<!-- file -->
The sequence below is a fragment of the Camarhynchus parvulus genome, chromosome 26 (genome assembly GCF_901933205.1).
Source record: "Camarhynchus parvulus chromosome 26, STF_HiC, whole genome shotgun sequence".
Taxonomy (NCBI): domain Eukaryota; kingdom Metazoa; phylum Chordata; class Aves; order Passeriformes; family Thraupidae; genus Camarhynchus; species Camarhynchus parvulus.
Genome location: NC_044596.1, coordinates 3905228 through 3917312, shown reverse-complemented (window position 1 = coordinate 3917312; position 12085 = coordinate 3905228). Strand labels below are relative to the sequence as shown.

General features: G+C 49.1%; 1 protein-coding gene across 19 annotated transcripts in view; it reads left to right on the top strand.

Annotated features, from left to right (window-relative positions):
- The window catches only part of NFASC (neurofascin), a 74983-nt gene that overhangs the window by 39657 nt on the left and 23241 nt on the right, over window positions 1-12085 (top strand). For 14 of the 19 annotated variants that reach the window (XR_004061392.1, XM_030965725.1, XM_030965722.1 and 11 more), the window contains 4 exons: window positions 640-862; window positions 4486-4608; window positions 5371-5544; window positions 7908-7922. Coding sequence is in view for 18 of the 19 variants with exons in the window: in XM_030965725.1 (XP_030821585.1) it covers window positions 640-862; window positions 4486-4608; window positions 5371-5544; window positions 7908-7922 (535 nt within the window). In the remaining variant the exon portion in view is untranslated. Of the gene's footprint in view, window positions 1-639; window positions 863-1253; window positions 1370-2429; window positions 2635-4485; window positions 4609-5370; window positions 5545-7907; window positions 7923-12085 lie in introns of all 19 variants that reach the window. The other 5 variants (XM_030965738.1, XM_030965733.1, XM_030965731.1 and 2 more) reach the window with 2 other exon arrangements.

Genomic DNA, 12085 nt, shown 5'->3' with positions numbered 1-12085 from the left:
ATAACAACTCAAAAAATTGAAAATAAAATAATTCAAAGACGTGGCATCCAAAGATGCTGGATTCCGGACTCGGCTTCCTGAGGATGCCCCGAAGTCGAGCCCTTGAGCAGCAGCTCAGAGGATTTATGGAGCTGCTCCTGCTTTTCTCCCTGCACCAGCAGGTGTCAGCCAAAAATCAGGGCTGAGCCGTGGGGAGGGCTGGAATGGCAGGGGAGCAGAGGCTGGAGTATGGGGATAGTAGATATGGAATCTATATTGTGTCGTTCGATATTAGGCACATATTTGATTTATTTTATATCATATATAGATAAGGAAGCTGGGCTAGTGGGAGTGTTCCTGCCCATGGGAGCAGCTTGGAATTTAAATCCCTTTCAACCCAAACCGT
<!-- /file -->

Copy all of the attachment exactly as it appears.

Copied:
The sequence below is a fragment of the Camarhynchus parvulus genome, chromosome 26 (genome assembly GCF_901933205.1).
Source record: "Camarhynchus parvulus chromosome 26, STF_HiC, whole genome shotgun sequence".
Taxonomy (NCBI): domain Eukaryota; kingdom Metazoa; phylum Chordata; class Aves; order Passeriformes; family Thraupidae; genus Camarhynchus; species Camarhynchus parvulus.
Genome location: NC_044596.1, coordinates 3905228 through 3917312, shown reverse-complemented (window position 1 = coordinate 3917312; position 12085 = coordinate 3905228). Strand labels below are relative to the sequence as shown.

General features: G+C 49.1%; 1 protein-coding gene across 19 annotated transcripts in view; it reads left to right on the top strand.

Annotated features, from left to right (window-relative positions):
- The window catches only part of NFASC (neurofascin), a 74983-nt gene that overhangs the window by 39657 nt on the left and 23241 nt on the right, over window positions 1-12085 (top strand). For 14 of the 19 annotated variants that reach the window (XR_004061392.1, XM_030965725.1, XM_030965722.1 and 11 more), the window contains 4 exons: window positions 640-862; window positions 4486-4608; window positions 5371-5544; window positions 7908-7922. Coding sequence is in view for 18 of the 19 variants with exons in the window: in XM_030965725.1 (XP_030821585.1) it covers window positions 640-862; window positions 4486-4608; window positions 5371-5544; window positions 7908-7922 (535 nt within the window). In the remaining variant the exon portion in view is untranslated. Of the gene's footprint in view, window positions 1-639; window positions 863-1253; window positions 1370-2429; window positions 2635-4485; window positions 4609-5370; window positions 5545-7907; window positions 7923-12085 lie in introns of all 19 variants that reach the window. The other 5 variants (XM_030965738.1, XM_030965733.1, XM_030965731.1 and 2 more) reach the window with 2 other exon arrangements.

Genomic DNA, 12085 nt, shown 5'->3' with positions numbered 1-12085 from the left:
ATAACAACTCAAAAAATTGAAAATAAAATAATTCAAAGACGTGGCATCCAAAGATGCTGGATTCCGGACTCGGCTTCCTGAGGATGCCCCGAAGTCGAGCCCTTGAGCAGCAGCTCAGAGGATTTATGGAGCTGCTCCTGCTTTTCTCCCTGCACCAGCAGGTGTCAGCCAAAAATCAGGGCTGAGCCGTGGGGAGGGCTGGAATGGCAGGGGAGCAGAGGCTGGAGTATGGGGATAGTAGATATGGAATCTATATTGTGTCGTTCGATATTAGGCACATATTTGATTTATTTTATATCATATATAGATAAGGAAGCTGGGCTAGTGGGAGTGTTCCTGCCCATGGGAGCAGCTTGGAATTTAAATCCCTTTCAACCCAAACCGT